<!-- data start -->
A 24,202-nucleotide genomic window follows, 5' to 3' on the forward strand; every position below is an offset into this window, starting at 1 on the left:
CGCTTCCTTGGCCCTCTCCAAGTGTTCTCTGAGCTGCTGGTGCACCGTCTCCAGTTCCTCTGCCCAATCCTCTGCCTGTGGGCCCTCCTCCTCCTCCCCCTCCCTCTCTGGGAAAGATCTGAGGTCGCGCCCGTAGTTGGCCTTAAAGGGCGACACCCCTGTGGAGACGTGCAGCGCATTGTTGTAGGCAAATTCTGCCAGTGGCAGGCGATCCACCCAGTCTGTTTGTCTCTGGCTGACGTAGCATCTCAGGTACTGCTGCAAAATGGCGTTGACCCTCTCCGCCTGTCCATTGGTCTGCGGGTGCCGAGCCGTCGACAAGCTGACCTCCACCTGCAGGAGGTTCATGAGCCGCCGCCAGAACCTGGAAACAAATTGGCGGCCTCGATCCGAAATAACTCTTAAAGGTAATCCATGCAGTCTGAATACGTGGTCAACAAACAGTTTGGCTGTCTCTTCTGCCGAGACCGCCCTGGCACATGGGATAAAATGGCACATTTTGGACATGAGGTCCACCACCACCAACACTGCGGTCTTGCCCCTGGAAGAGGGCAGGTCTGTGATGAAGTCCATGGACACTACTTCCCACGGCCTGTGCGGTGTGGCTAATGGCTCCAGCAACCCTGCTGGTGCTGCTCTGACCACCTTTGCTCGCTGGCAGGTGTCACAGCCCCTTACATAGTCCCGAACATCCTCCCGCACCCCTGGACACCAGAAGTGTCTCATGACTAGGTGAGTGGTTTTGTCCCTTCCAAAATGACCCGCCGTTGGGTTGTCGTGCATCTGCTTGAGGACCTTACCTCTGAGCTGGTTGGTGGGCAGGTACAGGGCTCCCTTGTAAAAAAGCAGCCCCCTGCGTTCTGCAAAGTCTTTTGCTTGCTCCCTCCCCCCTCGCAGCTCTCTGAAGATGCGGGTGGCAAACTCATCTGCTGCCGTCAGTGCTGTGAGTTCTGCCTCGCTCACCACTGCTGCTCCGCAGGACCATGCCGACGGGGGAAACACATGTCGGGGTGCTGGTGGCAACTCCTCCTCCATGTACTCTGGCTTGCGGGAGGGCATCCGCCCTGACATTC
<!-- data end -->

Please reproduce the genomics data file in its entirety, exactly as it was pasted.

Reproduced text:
A 24,202-nucleotide genomic window follows, 5' to 3' on the forward strand; every position below is an offset into this window, starting at 1 on the left:
CGCTTCCTTGGCCCTCTCCAAGTGTTCTCTGAGCTGCTGGTGCACCGTCTCCAGTTCCTCTGCCCAATCCTCTGCCTGTGGGCCCTCCTCCTCCTCCCCCTCCCTCTCTGGGAAAGATCTGAGGTCGCGCCCGTAGTTGGCCTTAAAGGGCGACACCCCTGTGGAGACGTGCAGCGCATTGTTGTAGGCAAATTCTGCCAGTGGCAGGCGATCCACCCAGTCTGTTTGTCTCTGGCTGACGTAGCATCTCAGGTACTGCTGCAAAATGGCGTTGACCCTCTCCGCCTGTCCATTGGTCTGCGGGTGCCGAGCCGTCGACAAGCTGACCTCCACCTGCAGGAGGTTCATGAGCCGCCGCCAGAACCTGGAAACAAATTGGCGGCCTCGATCCGAAATAACTCTTAAAGGTAATCCATGCAGTCTGAATACGTGGTCAACAAACAGTTTGGCTGTCTCTTCTGCCGAGACCGCCCTGGCACATGGGATAAAATGGCACATTTTGGACATGAGGTCCACCACCACCAACACTGCGGTCTTGCCCCTGGAAGAGGGCAGGTCTGTGATGAAGTCCATGGACACTACTTCCCACGGCCTGTGCGGTGTGGCTAATGGCTCCAGCAACCCTGCTGGTGCTGCTCTGACCACCTTTGCTCGCTGGCAGGTGTCACAGCCCCTTACATAGTCCCGAACATCCTCCCGCACCCCTGGACACCAGAAGTGTCTCATGACTAGGTGAGTGGTTTTGTCCCTTCCAAAATGACCCGCCGTTGGGTTGTCGTGCATCTGCTTGAGGACCTTACCTCTGAGCTGGTTGGTGGGCAGGTACAGGGCTCCCTTGTAAAAAAGCAGCCCCCTGCGTTCTGCAAAGTCTTTTGCTTGCTCCCTCCCCCCTCGCAGCTCTCTGAAGATGCGGGTGGCAAACTCATCTGCTGCCGTCAGTGCTGTGAGTTCTGCCTCGCTCACCACTGCTGCTCCGCAGGACCATGCCGACGGGGGAAACACATGTCGGGGTGCTGGTGGCAACTCCTCCTCCATGTACTCTGGCTTGCGGGAGGGCATCCGCCCTGACATTC